I wrote here about the strange case of Tommy Robinson, and Scott followed up here. The case is strange indeed: Robinson was live-streaming on Facebook from the street in front of a courthouse in Leeds where a number of defendants were on trial for rape. Reportedly, he was reading the names of the defendants and the crimes with which they were charged.
That was enough to bring out the paddy wagon. Police officers descended on Robinson, arrested him on “suspicion of breaching the peace,” and hauled him off to court. Within a matter of hours he had been imprisoned for contempt of court. Not only that, the court issued an order barring all UK press outlets from reporting on Robinson’s arrest and imprisonment.
If that doesn’t bother you, your civil libertarian instincts have atrophied. Yet it appears that only conservatives are troubled by Robinson’s incarceration; the world’s establishment has closed ranks against him. This is what you see if you enter “Tommy Robinson” in Google News. Click to enlarge:
Apparently only the “alt-right,” “U.S. Rightwingers” and “the right-wing outrage machine” care about the blatant suppression of free speech and normal criminal process that characterize the Robinson case. I was curious about Time’s article, headlined: “Why Tommy Robinson Was Jailed, and Why U.S. Rightwingers Care.” Time writes:
The right-wing campaigner was arrested and jailed on Friday outside a controversial trial in northern England.
No explanation of why the trial was “controversial,” even though news outlets were forbidden to report on it.
He is active in the global far-right, writing and broadcasting for Canadian far-right channel Rebel Media
You can never say “far right” too often. That means he is skeptical of the wisdom of mass Muslim immigration to Great Britain.
…and his arrest on Friday on suspicion of breaching the peace outside a court in the U.K. attracted tweets of protest by right-wing activists and commentators around the world.
The link on “right wing commentators” goes to my Power Line post.
Time explains that Robinson broke the law by reporting on “details of the trial,” although this claim seems doubtful based on other reports:
By filming defendants and discussing details of the trial while broadcasting via a livestream, Robinson was breaking the court-ordered restriction on media. As he was already serving a suspended sentence for filming outside another trial in May last year, he was jailed for 13 months.
In the U.S., reporting on ongoing trials is usually protected by the First Amendment.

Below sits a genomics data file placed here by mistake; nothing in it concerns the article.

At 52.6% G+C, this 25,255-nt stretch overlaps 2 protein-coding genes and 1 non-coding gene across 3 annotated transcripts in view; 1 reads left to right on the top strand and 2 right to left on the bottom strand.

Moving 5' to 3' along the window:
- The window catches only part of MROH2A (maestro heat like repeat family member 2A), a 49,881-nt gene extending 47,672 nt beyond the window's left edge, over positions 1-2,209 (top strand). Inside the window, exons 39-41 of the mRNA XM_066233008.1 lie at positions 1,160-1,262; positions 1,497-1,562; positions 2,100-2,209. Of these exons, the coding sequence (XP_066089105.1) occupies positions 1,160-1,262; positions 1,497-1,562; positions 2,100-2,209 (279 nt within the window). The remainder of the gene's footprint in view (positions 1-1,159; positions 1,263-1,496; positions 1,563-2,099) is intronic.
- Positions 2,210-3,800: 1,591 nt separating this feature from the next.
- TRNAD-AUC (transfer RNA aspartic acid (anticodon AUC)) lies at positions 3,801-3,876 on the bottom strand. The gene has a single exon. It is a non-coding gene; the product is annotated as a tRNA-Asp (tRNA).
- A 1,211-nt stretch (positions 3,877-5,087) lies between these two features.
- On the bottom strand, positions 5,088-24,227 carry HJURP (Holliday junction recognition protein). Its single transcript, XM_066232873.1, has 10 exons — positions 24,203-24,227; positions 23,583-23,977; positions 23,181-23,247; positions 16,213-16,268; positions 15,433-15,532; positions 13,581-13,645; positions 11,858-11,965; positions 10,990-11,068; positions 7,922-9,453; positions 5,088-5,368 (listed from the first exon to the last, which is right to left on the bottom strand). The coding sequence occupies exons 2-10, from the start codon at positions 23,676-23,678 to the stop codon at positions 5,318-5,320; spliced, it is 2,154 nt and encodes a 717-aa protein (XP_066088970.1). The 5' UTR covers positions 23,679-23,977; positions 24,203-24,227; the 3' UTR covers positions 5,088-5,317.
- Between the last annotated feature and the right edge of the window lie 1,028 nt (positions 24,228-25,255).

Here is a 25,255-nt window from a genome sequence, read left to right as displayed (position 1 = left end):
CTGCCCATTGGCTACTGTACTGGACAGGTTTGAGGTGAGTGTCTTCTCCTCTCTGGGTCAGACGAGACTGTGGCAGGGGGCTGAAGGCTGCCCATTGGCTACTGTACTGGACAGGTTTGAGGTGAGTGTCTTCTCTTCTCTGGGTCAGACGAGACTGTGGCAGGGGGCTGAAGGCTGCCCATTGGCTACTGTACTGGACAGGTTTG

A local paper, the Hull Daily Mail, has an up-to-date report:
A court order is currently in place temporarily banning any reporting on the trial, including its status as ongoing, so the press will not be able to reveal details until later this year.
So British newspapers aren’t supposed to report that the rape trial is taking place.
At the time of the Facebook Live, jurors were in the process of considering verdicts after hearing six weeks’ of evidence.
And a court order had also been in place temporarily banning any reporting on Robinson’s arrest and sentencing hearing, but Hull Live can now reveal the details.
A court order temporarily banned any mention of Robinson’s court proceedings but our colleagues at LeedsLive challenged the order and today (Tuesday) the judge agreed to lift the reporting restriction in regards to Robinson’s case.
Eventually, the 35-year-old was arrested on suspicion of a breach of the peace and was held in the court cells before being taken up to the courtroom to face the trial judge.
In a rare move, he was arrested, charged and sentenced within five hours.
Emphasis added. Is it really true that British news media can’t report anything about a trial in progress, even, as Robinson reportedly was doing, naming the defendants and itemizing the charges against them? I haven’t had time to research this in depth–although I think I have seen any number of news reports on British trials–but this is the BBC’s account:
Once proceedings are ‘active’, anything which creates a substantial risk that the course of justice in these proceedings will be seriously prejudiced or impeded will be a contempt of court.
In most criminal cases, proceedings become ‘active’:
* On the arrest of a suspect
* When an arrest warrant is issued
* On the issue of a summons (in Scotland a complaint) or indictment. This may be well before a person in charged
* When a person in charged.
Obviously, the Leeds criminal case was active. So the question is whether Robinson’s live-streaming from outside the courthouse “creates a substantial risk that the course of justice…will be seriously prejudiced or impeded.” It is hard to see why this standard would be met.
So in the U.K., an unpopular activist who stands outside a courthouse talking about the fact that a criminal trial is taking place, and naming the defendants and the charges against them, is subject to arrest for contempt of court, and can be hustled off to jail in a matter of hours with no meaningful fact-finding or opportunity to defend. And newspapers can be barred, and have been barred, from reporting on the activist’s arrest and incarceration.
This is obviously not the American way, and I seriously doubt whether it is the British way in any case that doesn’t involve Islam. But evidently, as is so often the case when it comes to free speech, no one cares except us “right wingers.”